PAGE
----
Can we talk about where are you in the world? One of you is in the Philippines, which I find amazing/awesome. (Hi!)
I am presently in the not-so-amazing and not-so-awesome world of scrolling and saving and scrolling some more, while I look for a job on the opposite side of the country. A job that I am not likely to find on Facebook, Pinterest, or Instagram. X, x, x. Focus!
Focusing — this is Phase One. Moving to where we think we’d like to be — that is Phase Two. (We’re getting there!)
Phase Three — Phase Three is less fun and exciting. Phase Three is the serious stuff. It involves resume tweaking, cover letter writing, and starchy shirt ironing. You know the drill, don’t you? I like to cap mine off by talking to my mirror, applying copious amounts of deodorant, and hope-hope-hoping.
There’s something else I like to do too. Before, during, and after all of that.
Drink pretty coffee! (With small spoon.) Shocker, I know. I really need some new material.
I kind of do have new material, actually. This time around, I have a different way of approaching unemployment. Unemployment, the feeling. This is not to say that I no longer have moments of complete despair, in which I bang my head down against the dining room table and moan, Mom, I am never going to find anything. Rest assured.
But here is the thing — the first thing. The idea that I could actually know what I’d like to do with the rest of my life, at age twenty-three, is 1). illogical and 2). unreasonable. It would be far more valuable for me to figure out what we’re having for lunch. That, I think, is both logical and reasonable. I tend to think more clearly on a full stomach.
Second, now that the Crock-Pot has that covered: I no longer need a job to validate the fact that I am a person. A Real Person. I am a writer (hey, that wasn’t so hard!), and regardless of whether I am able to touch one or two or three [THOUSAND — dream big!] people, on any given day, I feel very good about what I’m doing here.
Third: I want to be someone who can confidently say she likes her work, but her work isn’t what her life is about.
Yes, I am aware that a goal of this nature probably means that I failed New York. Because I left New York thinking that being a workaholic is not a virtue. It is a disease. Curable only by lots of time languishing in large bodies of water and soaking up long slow afternoons.
I left New York with a roar in my ears. Good gracious, you must live your life. We must all live lives. And while a career can be good and interesting and stimulating and rewarding, it cannot be everything. It cannot.
Fourth: It’s taken me the better part of two years, but I’m finally ready to let go of the life I thought I was going to have. This life involved softer-than-soft sheets from West Elm, pretty patterned plates from Anthropologie, and drawers jammed with jeans in the neighborhood of $200. And up.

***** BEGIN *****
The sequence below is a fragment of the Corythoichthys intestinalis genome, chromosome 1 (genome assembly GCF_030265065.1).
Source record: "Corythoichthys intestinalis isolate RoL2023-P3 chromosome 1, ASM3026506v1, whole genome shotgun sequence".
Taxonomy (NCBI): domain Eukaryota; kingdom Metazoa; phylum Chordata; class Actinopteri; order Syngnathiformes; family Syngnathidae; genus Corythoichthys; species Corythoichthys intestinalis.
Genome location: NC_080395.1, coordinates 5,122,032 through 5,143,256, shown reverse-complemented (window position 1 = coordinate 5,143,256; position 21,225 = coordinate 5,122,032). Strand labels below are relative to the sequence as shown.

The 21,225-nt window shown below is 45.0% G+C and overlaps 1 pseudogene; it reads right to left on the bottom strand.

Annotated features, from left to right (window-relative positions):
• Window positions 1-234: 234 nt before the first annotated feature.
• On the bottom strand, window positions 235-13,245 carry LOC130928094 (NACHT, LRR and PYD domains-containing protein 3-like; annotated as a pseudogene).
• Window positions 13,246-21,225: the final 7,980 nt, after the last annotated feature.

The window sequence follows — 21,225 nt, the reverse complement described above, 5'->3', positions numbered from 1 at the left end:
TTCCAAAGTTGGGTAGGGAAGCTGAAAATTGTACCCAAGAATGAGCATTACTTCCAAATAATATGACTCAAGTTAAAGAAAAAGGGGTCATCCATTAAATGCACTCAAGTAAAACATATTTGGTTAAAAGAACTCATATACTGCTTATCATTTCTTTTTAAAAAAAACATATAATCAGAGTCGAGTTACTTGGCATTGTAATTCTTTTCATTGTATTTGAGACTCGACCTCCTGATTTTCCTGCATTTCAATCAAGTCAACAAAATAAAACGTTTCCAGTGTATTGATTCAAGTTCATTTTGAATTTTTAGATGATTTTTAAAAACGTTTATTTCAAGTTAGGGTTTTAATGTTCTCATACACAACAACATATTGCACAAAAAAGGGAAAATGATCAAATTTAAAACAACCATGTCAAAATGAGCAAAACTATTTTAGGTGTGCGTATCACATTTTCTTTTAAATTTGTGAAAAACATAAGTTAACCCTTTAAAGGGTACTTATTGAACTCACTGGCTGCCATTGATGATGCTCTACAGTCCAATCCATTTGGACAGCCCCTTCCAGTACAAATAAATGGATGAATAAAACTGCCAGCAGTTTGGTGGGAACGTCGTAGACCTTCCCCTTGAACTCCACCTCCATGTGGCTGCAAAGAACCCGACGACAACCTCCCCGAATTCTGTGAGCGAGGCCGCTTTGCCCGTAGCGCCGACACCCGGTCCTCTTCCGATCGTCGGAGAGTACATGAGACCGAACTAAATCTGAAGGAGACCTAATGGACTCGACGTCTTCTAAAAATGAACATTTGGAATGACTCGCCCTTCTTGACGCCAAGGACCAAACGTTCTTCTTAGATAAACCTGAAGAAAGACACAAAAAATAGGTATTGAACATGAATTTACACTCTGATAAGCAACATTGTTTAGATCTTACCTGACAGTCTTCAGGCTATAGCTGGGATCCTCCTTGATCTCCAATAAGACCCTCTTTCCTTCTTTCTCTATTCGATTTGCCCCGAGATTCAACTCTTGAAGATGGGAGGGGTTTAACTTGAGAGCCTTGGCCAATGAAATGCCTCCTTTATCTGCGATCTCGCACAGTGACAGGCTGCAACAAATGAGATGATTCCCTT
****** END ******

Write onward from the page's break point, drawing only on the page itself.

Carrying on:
I am also ready to give up the dream of a Wall Street banker by day, gnocchi-making boyfriend by night. Because who needs gnocchi? I’m pretty sure boxed pasta will do. We can add some oil and some herbs — it’ll be good.
Fifth: If you resist the urge to apologize for who you’re turning out to be, you will be much less unhappy. Resist, resist, resist! I try to resist using the hashtag #sorrynotsorry, too, but that’s just me. Let’s go be wildly excited about fresh figs.
Sixth: Happiness is tops. Honestly. You are going to get a job and I am going to get a job and then a scary-large portion of our days will be about getting up, going to work, and getting it done. We are each responsible for making that part of our lives as painless as possible, and for reserving the rest of it for enjoying EVERYTHING WE CAN.
It must be said: keeping yourself enthused is a full-time job. Trust me — I’d know. What do you mean, unemployed?!
The point is…happiness is important. It’s the day-to-day — yours and mine. It’s most of what there is. If we hold out for the big things, the grand gestures (a promotion, and an impromptu trip to Paris, and possibly a little velvet box?!) — we are probably not going to feel very satisfied, very often.
I’ve said this before, and I’m saying it again: It’s important that we bring in enough money to cover our share of living expenses. Obviously. (STILL — WHY SO MANY.) But we don’t all need to have really great (read: lucrative) jobs. What do you think about that? I think that when you’re me, those jobs tend to gobble up the enjoy, enjoy, enjoy portion of the day. And that’s the piece of the day I like best. That’s the piece of the pie that I want.
I understand that there might not be very much leftover, after that. In terms of dollars and cents, I mean. I feel much more okay about that. If I knew I’d always have enough to go buy a miniscule jug of real maple syrup and a laughably lopsided acorn squash, I’d even feel good about it.
And I think I’d feel pretty wonderful about it all, if I had someone to split my squash with, at the end of the day. If I had someone to help me hack it in half, when we got home. And if that someone wanted to sprinkle on some salt (more), spoon over some syrup (MORE, HANNAH), and pin me up against the stove we forgot to ever turn on? Well, I think I’d just be on cloud nine, if I could have that too.
“You don’t have to get a job that makes others feel comfortable about what they perceive as your success. You don’t have to explain what you plan to do with your life. You don’t have to justify your education by demonstrating its financial rewards. You don’t have to maintain an impeccable credit score. Anyone who expects you to do any of those things has no sense of history or economics or science or the arts. You have to pay your electric bill. You have to be kind. You have to give it all you got. You have to find people who love you truly and love them back with the same truth. But that’s all.” -Cheryl Strayed